The latest version of the Dell XPS 15 – like many of the versions before it – is an easy pick for our lists of best laptops for video editing and best laptops for photo editing(opens in new tab) out there at the moment. It's powerful, it looks great, it has a bright and crisp screen, and more besides... but is it the best laptop for your needs? If the Dell XPS 15 has found its way on to your shortlist of potential purchases, we're here to tell you everything you need to know about it. By the time you've finished our guide to the laptop, you should be in a position to make an informed decision about upgrading. When you go shopping for a Dell laptop, you know there are going to be multiple configurations available, and that's the case with the Dell XPS 15. These configurations are refreshed on a fairly regular basis as well, so we'd recommend you going to the Dell website and having a look at what's available right now. You can often also pick up laptops with slightly different specs from third-party retailers too. At the time of writing, you can get the latest Dell XPS 15 with a choice of 12th-gen Intel processors: an Intel Core i5-12500H (12 cores, up to 4.5GHz, 18MB cache), an Intel Core i7-12700H (14 cores, up to 4.7GHz, 24MB cache), or an Intel Core i9-12900HK (14 cores, up to 5.0GHz, 24MB cache). Those chipsets can be paired with 16GB, 32GB or 64GB of RAM. Obviously that covers a wide range in terms of power, performance, and what the laptop can cope with – from everyday computing to high-end tasks – so pick your budget and your choice of components accordingly.
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One area the Dell XPS 15 can't really stretch to is top-level gaming and creative tasks: the GPU choices top out at an Nvidia GeForce RTX 3050 Ti. That's a decent mid-ranger when it comes to graphics performance, but you're not going to get the very best frame rates on the very latest games. For the Dell XPS 15, the slimline looks and relatively low weight are more important than gaming grunt. Storage starts from a very respectable 512GB and goes up to a rather impressive 2TB, with a 1TB option in between. That gives you scope for storing large media files and libraries on the Dell XPS 15, though bear in mind that the price of the laptop can start to rise quite quickly as you add more NVMe SSD storage. You get the best Bluetooth 5.2 connectivity on board, as well as Wi-Fi 6 – that's not quite as good as Wi-Fi 6E, but you're nevertheless going to be well covered for wireless internet for years to come.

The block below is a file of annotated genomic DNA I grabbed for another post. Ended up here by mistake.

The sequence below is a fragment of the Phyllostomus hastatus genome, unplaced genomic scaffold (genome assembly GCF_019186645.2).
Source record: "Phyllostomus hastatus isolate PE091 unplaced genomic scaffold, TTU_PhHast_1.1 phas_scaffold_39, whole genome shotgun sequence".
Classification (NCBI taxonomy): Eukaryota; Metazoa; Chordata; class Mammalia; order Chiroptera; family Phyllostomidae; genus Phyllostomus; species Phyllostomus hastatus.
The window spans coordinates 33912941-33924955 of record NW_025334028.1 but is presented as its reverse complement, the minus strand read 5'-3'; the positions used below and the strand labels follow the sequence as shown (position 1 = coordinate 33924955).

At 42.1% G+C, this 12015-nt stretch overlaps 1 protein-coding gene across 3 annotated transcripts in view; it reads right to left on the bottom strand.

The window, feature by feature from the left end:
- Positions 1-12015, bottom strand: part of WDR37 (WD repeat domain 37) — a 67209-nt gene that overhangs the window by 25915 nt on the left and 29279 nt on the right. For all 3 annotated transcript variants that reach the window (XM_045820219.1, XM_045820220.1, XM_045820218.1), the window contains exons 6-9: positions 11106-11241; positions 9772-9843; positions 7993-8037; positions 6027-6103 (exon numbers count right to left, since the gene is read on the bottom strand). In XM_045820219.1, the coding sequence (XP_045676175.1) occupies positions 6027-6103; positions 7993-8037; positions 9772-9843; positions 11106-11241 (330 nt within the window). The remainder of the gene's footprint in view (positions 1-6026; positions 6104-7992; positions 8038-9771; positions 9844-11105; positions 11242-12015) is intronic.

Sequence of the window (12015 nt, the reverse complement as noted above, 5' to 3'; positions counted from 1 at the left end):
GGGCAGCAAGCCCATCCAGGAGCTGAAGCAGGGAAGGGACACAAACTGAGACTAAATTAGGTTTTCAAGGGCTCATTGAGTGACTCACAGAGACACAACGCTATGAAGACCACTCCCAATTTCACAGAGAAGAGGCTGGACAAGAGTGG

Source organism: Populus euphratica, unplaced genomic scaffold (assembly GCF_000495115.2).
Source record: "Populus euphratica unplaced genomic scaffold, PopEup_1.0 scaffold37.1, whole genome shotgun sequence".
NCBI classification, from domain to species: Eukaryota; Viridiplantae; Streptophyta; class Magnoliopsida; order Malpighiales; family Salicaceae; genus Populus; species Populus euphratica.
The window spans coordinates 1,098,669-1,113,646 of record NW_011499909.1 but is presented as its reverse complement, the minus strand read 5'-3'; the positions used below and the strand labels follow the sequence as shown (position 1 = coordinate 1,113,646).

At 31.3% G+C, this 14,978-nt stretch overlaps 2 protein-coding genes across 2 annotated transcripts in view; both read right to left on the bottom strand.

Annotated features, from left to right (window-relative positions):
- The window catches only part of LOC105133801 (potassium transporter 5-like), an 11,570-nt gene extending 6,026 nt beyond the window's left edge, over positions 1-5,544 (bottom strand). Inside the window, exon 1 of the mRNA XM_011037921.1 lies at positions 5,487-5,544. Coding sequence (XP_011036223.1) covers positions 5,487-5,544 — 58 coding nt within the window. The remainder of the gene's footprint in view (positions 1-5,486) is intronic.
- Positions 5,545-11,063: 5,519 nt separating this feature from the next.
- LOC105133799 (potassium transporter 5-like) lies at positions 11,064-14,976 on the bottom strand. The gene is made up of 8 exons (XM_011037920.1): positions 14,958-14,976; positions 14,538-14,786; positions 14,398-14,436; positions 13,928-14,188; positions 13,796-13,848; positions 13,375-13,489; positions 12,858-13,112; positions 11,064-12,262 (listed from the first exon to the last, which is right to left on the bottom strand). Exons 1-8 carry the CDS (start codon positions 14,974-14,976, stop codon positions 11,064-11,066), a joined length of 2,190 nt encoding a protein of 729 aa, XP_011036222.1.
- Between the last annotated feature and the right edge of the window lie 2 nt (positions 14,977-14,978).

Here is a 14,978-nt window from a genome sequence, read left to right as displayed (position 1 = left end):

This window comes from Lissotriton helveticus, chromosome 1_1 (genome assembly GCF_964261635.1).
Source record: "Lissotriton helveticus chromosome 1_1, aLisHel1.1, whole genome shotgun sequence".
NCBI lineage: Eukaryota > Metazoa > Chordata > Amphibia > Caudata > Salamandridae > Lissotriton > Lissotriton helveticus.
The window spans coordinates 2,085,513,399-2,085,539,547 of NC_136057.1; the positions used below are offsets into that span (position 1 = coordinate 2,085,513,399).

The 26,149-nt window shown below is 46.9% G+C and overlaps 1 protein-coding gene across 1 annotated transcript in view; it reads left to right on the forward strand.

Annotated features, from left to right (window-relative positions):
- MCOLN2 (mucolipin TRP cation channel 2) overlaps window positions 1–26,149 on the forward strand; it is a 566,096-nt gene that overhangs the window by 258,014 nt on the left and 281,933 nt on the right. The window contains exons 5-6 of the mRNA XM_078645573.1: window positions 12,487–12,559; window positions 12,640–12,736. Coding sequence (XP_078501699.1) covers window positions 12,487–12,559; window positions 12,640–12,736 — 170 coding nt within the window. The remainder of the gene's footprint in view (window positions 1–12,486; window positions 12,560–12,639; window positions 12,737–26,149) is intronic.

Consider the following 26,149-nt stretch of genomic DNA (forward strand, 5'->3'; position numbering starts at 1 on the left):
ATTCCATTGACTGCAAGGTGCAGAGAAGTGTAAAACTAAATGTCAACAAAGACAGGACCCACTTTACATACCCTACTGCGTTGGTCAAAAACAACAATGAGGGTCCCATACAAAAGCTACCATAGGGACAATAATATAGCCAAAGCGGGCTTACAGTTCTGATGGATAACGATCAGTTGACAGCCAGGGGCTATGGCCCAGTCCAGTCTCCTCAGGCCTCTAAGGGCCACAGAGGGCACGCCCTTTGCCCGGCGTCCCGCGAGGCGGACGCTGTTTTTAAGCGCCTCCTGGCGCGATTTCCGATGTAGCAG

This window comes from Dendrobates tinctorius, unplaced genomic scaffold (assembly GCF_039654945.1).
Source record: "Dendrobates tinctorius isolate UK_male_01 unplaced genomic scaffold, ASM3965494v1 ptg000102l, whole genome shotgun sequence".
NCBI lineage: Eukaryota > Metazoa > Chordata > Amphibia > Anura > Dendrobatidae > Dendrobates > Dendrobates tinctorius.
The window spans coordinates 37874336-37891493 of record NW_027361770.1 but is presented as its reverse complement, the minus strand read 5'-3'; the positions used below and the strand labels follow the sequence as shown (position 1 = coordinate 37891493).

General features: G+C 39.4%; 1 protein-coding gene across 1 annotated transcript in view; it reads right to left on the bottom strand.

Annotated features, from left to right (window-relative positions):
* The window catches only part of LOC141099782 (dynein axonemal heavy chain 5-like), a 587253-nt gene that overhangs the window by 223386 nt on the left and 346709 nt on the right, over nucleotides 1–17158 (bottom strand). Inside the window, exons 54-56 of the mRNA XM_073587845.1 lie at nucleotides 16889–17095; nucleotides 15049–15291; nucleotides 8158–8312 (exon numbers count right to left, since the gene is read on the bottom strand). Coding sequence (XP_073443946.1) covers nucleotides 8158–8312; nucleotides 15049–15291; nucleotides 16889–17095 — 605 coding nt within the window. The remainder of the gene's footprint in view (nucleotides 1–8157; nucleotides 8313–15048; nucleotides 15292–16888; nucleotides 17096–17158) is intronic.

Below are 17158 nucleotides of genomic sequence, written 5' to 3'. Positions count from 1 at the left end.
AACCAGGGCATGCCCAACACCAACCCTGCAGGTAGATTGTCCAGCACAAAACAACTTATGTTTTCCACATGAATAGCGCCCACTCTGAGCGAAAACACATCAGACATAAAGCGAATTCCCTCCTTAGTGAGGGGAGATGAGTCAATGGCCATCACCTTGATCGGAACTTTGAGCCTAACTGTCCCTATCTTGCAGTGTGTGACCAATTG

The Dell XPS 15 comes in two halves: the 15.6-inch screen on the top and then the keyboard and the rest of the laptop attached to it. Part of the appeal of this laptop is how good those two halves look at how well they complement each other – in terms of aesthetics it's one of the best Windows laptops around, and it has a keyboard and trackpad that are comfortable and responsive in use. As with the internal components, there are several screen configurations available here, so you're going to have to figure out what your budget is and which one you want to go for. The resolutions start at 1920 x 1200 and go up from there, with a maximum brightness of 500 nits on offer, and a refresh rate stuck at 60Hz no matter what panel you choose (gamers take note). There are touchscreen and OLED upgrades available for the display, which is surrounded by ultra-thin bezels on all sides. The dual 2.5W stereo woofer and 1.5W stereo tweeter speakers (so 8W total peak) give you plenty of audio goodness, whether that's from movies or music or podcasts. We wouldn't say the sound system is one of the most outstanding reasons to buy this particular laptop, but then it's by no means a reason not to buy it either. The speakers perform a little better than you might expect from their size and configuration, and you can't really ask for much more than that.
When it comes to the key features of the Dell XPS 15 and what makes it such an appealing buy, it's really just the basics done very well: the quality of the screen, the overall look and style of the laptop, the typing and the trackpad experience, and the amount of power you can set up under the hood. There's no flashy innovation here, but then again there doesn't really need to be one – it's just an all-round, premium-level laptop.
By David Nield